Delta Air Lines is holding off on making any decisions on its narrowbody fleet plan until the US rules on the dumping complaint pending against the Bombardier CSeries.
At stake is the status of the Atlanta-based carrier's order for 75 Bombardier CS100 aircraft and whether they can be delivered from the airframer's Montreal facility with or without a 292% import duty.
Delta is waiting for the US International Trade Commission (ITC) to issue its final ruling on the possible tariffs by the end of January in the case brought by Boeing in 2017, says chief executive Ed Bastian during a quarter earnings presentation today.
Boeing alleges that Delta's order for the CS100 at below-market prices harmed it even though it does not sell an aircraft that directly competes with the smaller CSeries variant.
Bastian repeats today that the airline will not pay tariffs on the CSeries, a position that could force Delta to wait until a possible second assembly line for the aircraft in Mobile, Alabama, opens. That line, which is dependent on the approval of a 50.01% investment by Airbus in the programme, could open by 2019 at the earliest.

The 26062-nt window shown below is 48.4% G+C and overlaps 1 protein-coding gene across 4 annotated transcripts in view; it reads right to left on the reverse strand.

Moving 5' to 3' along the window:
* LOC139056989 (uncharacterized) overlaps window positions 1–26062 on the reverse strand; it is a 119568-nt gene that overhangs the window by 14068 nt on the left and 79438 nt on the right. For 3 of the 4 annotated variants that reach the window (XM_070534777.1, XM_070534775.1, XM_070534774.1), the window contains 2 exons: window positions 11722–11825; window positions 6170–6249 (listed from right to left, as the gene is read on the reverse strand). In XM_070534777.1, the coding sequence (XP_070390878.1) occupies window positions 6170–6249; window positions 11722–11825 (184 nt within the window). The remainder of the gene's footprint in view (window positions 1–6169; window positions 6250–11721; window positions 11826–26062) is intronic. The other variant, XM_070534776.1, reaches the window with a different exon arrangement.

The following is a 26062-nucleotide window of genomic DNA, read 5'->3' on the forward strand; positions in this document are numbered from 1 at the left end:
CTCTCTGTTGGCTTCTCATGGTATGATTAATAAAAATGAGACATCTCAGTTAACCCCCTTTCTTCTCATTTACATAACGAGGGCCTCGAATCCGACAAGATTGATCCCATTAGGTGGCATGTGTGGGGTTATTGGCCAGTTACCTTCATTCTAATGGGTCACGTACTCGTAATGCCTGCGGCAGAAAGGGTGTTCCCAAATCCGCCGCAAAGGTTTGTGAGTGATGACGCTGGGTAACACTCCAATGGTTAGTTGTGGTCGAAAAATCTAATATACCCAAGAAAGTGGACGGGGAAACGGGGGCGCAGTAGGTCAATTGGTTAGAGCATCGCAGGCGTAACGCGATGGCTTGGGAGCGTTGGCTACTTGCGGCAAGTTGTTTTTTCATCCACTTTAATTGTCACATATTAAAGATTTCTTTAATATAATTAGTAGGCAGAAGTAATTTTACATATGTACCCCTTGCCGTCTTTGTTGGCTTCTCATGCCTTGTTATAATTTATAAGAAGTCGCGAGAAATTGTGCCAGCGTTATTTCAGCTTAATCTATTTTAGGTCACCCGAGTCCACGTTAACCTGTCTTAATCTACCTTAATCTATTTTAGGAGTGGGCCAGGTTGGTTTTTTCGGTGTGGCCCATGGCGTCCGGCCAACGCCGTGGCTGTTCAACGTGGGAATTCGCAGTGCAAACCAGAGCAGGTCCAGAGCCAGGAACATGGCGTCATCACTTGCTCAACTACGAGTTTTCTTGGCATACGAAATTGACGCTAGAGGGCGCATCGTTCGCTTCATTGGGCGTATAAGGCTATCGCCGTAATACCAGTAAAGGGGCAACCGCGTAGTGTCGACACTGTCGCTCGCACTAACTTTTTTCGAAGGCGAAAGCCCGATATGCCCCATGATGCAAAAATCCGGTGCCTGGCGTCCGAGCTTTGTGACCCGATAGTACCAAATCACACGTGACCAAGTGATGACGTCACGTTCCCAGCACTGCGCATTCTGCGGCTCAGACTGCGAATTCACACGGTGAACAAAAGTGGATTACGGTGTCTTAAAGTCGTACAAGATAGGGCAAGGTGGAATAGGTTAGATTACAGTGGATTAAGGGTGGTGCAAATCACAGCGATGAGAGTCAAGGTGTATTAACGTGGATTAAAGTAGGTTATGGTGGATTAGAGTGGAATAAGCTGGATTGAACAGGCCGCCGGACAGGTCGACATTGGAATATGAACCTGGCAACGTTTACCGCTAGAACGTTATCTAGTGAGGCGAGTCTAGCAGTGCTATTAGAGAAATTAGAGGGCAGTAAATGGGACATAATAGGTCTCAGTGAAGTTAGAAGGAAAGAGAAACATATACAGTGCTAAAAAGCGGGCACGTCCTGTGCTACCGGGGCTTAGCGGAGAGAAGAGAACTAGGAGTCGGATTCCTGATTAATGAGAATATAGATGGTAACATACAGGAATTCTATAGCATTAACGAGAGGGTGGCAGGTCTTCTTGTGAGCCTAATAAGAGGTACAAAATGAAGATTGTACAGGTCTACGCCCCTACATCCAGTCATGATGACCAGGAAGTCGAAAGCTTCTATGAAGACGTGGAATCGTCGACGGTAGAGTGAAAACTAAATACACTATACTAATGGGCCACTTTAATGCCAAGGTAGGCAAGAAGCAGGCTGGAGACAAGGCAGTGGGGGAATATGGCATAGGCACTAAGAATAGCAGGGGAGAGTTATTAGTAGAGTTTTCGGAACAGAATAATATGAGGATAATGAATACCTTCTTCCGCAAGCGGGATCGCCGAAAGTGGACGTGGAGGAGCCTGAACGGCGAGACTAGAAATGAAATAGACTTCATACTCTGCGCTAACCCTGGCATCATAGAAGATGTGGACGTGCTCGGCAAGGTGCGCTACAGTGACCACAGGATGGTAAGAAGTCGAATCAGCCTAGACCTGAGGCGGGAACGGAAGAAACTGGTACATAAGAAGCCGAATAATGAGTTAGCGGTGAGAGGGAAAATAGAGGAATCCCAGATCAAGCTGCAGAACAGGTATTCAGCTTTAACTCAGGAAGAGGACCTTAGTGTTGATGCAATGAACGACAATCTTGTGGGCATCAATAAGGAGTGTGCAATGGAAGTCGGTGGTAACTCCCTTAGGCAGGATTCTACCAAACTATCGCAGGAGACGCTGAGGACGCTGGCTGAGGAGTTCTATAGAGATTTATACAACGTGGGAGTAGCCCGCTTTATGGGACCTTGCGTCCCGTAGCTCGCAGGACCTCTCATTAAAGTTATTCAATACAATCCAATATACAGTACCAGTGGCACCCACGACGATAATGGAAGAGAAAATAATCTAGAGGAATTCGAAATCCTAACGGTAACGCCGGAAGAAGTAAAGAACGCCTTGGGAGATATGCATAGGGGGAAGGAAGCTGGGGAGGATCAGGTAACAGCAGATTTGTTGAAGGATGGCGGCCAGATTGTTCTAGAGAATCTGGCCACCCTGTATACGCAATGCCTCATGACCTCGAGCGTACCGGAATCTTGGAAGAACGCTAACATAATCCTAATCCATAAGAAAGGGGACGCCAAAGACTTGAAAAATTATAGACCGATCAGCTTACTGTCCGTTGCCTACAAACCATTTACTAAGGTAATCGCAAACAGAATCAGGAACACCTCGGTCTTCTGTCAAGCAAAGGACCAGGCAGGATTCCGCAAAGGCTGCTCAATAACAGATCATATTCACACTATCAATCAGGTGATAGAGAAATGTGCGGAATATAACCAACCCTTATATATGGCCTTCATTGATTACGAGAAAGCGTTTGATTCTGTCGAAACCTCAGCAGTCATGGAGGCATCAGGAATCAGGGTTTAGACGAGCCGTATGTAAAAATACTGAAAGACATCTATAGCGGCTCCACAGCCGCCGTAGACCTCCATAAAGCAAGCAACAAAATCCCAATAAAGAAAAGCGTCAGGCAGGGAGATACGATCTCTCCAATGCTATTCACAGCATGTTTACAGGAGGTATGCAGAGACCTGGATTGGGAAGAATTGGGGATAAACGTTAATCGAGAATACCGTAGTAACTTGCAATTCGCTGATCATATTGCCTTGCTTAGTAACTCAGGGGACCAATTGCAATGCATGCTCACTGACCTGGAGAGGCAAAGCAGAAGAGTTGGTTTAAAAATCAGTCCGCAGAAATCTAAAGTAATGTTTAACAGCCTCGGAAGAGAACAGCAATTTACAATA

"We do know that we will not take the CSeries under our original schedule," says Bastian. CS100 deliveries were scheduled to begin this spring.
Delta has postponed the retirement of some of its Boeing MD-88 aircraft to fill the gap left by the CS100, he says. However, it will not have clarity over how many aircraft it will need to keep flying and for how long until after the decision by the ITC.
The carrier plans to retire its MD-88s by 2020, replacing them primarily with larger Airbus A321s and Boeing 737-900ERs.
Delta plans to base its CSeries in Los Angeles, New York and Seattle when they do arrive, executives have said. Likely routes include ones currently operated by 70- and 76-seat regional jets to Texas from these markets.
The airline is scheduled to take delivery of 49 aircraft in 2018, including 26 A321s, five Airbus A350-900s and 18 737-900ERs, Flight Fleets Analyzer shows.